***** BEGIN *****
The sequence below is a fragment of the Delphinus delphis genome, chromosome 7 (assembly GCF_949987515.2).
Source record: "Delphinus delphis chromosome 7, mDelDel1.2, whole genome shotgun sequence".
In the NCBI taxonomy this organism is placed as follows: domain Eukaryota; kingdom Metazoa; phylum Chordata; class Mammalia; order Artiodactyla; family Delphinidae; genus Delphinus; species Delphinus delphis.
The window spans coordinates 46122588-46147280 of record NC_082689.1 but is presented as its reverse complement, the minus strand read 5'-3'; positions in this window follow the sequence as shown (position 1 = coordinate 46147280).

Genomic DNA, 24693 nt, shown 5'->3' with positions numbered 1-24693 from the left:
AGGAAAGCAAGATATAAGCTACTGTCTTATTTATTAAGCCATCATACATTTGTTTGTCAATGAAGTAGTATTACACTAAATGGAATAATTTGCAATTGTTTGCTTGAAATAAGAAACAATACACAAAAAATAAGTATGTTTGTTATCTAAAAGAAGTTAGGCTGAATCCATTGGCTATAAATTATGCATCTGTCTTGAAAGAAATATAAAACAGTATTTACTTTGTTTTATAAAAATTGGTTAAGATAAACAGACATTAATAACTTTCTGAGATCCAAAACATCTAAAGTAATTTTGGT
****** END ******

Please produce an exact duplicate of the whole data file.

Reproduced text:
The sequence below is a fragment of the Delphinus delphis genome, chromosome 7 (assembly GCF_949987515.2).
Source record: "Delphinus delphis chromosome 7, mDelDel1.2, whole genome shotgun sequence".
In the NCBI taxonomy this organism is placed as follows: domain Eukaryota; kingdom Metazoa; phylum Chordata; class Mammalia; order Artiodactyla; family Delphinidae; genus Delphinus; species Delphinus delphis.
The window spans coordinates 46122588-46147280 of record NC_082689.1 but is presented as its reverse complement, the minus strand read 5'-3'; positions in this window follow the sequence as shown (position 1 = coordinate 46147280).

Genomic DNA, 24693 nt, shown 5'->3' with positions numbered 1-24693 from the left:
AGGAAAGCAAGATATAAGCTACTGTCTTATTTATTAAGCCATCATACATTTGTTTGTCAATGAAGTAGTATTACACTAAATGGAATAATTTGCAATTGTTTGCTTGAAATAAGAAACAATACACAAAAAATAAGTATGTTTGTTATCTAAAAGAAGTTAGGCTGAATCCATTGGCTATAAATTATGCATCTGTCTTGAAAGAAATATAAAACAGTATTTACTTTGTTTTATAAAAATTGGTTAAGATAAACAGACATTAATAACTTTCTGAGATCCAAAACATCTAAAGTAATTTTGGT